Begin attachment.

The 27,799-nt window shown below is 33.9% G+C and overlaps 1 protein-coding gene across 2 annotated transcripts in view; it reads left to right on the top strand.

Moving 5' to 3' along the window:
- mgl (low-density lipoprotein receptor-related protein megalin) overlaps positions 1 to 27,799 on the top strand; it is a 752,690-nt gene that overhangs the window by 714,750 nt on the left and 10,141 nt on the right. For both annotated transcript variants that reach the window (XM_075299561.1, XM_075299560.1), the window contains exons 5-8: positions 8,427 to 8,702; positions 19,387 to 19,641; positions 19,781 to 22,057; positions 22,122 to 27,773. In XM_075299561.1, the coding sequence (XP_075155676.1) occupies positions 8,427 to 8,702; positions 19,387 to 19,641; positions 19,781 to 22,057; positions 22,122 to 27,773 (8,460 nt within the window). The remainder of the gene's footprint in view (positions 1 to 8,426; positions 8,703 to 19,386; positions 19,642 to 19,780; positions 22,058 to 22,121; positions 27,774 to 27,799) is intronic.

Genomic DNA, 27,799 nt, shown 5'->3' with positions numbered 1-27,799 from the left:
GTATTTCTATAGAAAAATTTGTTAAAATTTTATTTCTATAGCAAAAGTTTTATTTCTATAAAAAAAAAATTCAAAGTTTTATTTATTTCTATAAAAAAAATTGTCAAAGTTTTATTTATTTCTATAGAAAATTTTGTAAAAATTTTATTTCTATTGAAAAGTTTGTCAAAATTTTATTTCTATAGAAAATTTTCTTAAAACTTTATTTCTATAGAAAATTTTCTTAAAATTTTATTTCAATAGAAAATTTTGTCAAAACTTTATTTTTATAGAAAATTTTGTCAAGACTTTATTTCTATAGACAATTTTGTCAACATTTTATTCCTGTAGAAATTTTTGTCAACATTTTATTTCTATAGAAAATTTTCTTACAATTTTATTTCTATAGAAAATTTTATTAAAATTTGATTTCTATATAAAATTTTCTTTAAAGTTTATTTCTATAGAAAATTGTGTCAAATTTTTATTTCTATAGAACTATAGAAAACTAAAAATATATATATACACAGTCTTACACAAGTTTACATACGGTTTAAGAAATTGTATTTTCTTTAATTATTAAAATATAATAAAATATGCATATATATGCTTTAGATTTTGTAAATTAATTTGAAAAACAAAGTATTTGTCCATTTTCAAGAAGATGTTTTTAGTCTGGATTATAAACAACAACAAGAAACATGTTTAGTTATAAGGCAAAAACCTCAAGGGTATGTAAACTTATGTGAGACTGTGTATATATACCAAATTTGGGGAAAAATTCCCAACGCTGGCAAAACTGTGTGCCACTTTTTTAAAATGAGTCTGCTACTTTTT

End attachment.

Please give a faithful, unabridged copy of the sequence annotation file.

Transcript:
The 27,799-nt window shown below is 33.9% G+C and overlaps 1 protein-coding gene across 2 annotated transcripts in view; it reads left to right on the top strand.

Moving 5' to 3' along the window:
- mgl (low-density lipoprotein receptor-related protein megalin) overlaps positions 1 to 27,799 on the top strand; it is a 752,690-nt gene that overhangs the window by 714,750 nt on the left and 10,141 nt on the right. For both annotated transcript variants that reach the window (XM_075299561.1, XM_075299560.1), the window contains exons 5-8: positions 8,427 to 8,702; positions 19,387 to 19,641; positions 19,781 to 22,057; positions 22,122 to 27,773. In XM_075299561.1, the coding sequence (XP_075155676.1) occupies positions 8,427 to 8,702; positions 19,387 to 19,641; positions 19,781 to 22,057; positions 22,122 to 27,773 (8,460 nt within the window). The remainder of the gene's footprint in view (positions 1 to 8,426; positions 8,703 to 19,386; positions 19,642 to 19,780; positions 22,058 to 22,121; positions 27,774 to 27,799) is intronic.

Genomic DNA, 27,799 nt, shown 5'->3' with positions numbered 1-27,799 from the left:
GTATTTCTATAGAAAAATTTGTTAAAATTTTATTTCTATAGCAAAAGTTTTATTTCTATAAAAAAAAAATTCAAAGTTTTATTTATTTCTATAAAAAAAATTGTCAAAGTTTTATTTATTTCTATAGAAAATTTTGTAAAAATTTTATTTCTATTGAAAAGTTTGTCAAAATTTTATTTCTATAGAAAATTTTCTTAAAACTTTATTTCTATAGAAAATTTTCTTAAAATTTTATTTCAATAGAAAATTTTGTCAAAACTTTATTTTTATAGAAAATTTTGTCAAGACTTTATTTCTATAGACAATTTTGTCAACATTTTATTCCTGTAGAAATTTTTGTCAACATTTTATTTCTATAGAAAATTTTCTTACAATTTTATTTCTATAGAAAATTTTATTAAAATTTGATTTCTATATAAAATTTTCTTTAAAGTTTATTTCTATAGAAAATTGTGTCAAATTTTTATTTCTATAGAACTATAGAAAACTAAAAATATATATATACACAGTCTTACACAAGTTTACATACGGTTTAAGAAATTGTATTTTCTTTAATTATTAAAATATAATAAAATATGCATATATATGCTTTAGATTTTGTAAATTAATTTGAAAAACAAAGTATTTGTCCATTTTCAAGAAGATGTTTTTAGTCTGGATTATAAACAACAACAAGAAACATGTTTAGTTATAAGGCAAAAACCTCAAGGGTATGTAAACTTATGTGAGACTGTGTATATATACCAAATTTGGGGAAAAATTCCCAACGCTGGCAAAACTGTGTGCCACTTTTTTAAAATGAGTCTGCTACTTTTT